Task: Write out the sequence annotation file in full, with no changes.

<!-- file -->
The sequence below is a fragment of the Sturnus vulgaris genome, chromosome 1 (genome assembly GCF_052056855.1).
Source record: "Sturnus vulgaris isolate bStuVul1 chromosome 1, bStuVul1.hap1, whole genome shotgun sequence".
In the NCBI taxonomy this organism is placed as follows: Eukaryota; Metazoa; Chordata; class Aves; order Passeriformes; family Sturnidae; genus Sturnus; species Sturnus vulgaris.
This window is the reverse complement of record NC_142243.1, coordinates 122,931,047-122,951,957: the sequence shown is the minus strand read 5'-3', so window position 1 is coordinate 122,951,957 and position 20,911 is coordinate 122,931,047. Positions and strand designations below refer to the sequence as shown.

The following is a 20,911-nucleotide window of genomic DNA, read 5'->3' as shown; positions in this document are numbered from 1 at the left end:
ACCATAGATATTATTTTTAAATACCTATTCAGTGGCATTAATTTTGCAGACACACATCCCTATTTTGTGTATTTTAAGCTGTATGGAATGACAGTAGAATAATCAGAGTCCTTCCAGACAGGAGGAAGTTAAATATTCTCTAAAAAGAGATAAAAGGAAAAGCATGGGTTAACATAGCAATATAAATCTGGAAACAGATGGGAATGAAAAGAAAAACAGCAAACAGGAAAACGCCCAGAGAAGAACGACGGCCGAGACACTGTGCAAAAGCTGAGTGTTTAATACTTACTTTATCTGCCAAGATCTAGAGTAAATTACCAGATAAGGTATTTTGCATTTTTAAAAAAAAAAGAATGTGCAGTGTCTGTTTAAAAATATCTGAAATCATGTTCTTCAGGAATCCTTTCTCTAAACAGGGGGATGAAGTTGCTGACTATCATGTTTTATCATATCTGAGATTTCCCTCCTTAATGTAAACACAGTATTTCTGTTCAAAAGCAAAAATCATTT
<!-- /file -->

The sequence below is a fragment of the Sturnus vulgaris genome, chromosome 1 (genome assembly GCF_052056855.1).
Source record: "Sturnus vulgaris isolate bStuVul1 chromosome 1, bStuVul1.hap1, whole genome shotgun sequence".
In the NCBI taxonomy this organism is placed as follows: Eukaryota; Metazoa; Chordata; class Aves; order Passeriformes; family Sturnidae; genus Sturnus; species Sturnus vulgaris.
This window is the reverse complement of record NC_142243.1, coordinates 122,931,047-122,951,957: the sequence shown is the minus strand read 5'-3', so window position 1 is coordinate 122,951,957 and position 20,911 is coordinate 122,931,047. Positions and strand designations below refer to the sequence as shown.

The following is a 20,911-nucleotide window of genomic DNA, read 5'->3' as shown; positions in this document are numbered from 1 at the left end:
ACCATAGATATTATTTTTAAATACCTATTCAGTGGCATTAATTTTGCAGACACACATCCCTATTTTGTGTATTTTAAGCTGTATGGAATGACAGTAGAATAATCAGAGTCCTTCCAGACAGGAGGAAGTTAAATATTCTCTAAAAAGAGATAAAAGGAAAAGCATGGGTTAACATAGCAATATAAATCTGGAAACAGATGGGAATGAAAAGAAAAACAGCAAACAGGAAAACGCCCAGAGAAGAACGACGGCCGAGACACTGTGCAAAAGCTGAGTGTTTAATACTTACTTTATCTGCCAAGATCTAGAGTAAATTACCAGATAAGGTATTTTGCATTTTTAAAAAAAAAAGAATGTGCAGTGTCTGTTTAAAAATATCTGAAATCATGTTCTTCAGGAATCCTTTCTCTAAACAGGGGGATGAAGTTGCTGACTATCATGTTTTATCATATCTGAGATTTCCCTCCTTAATGTAAACACAGTATTTCTGTTCAAAAGCAAAAATCATTT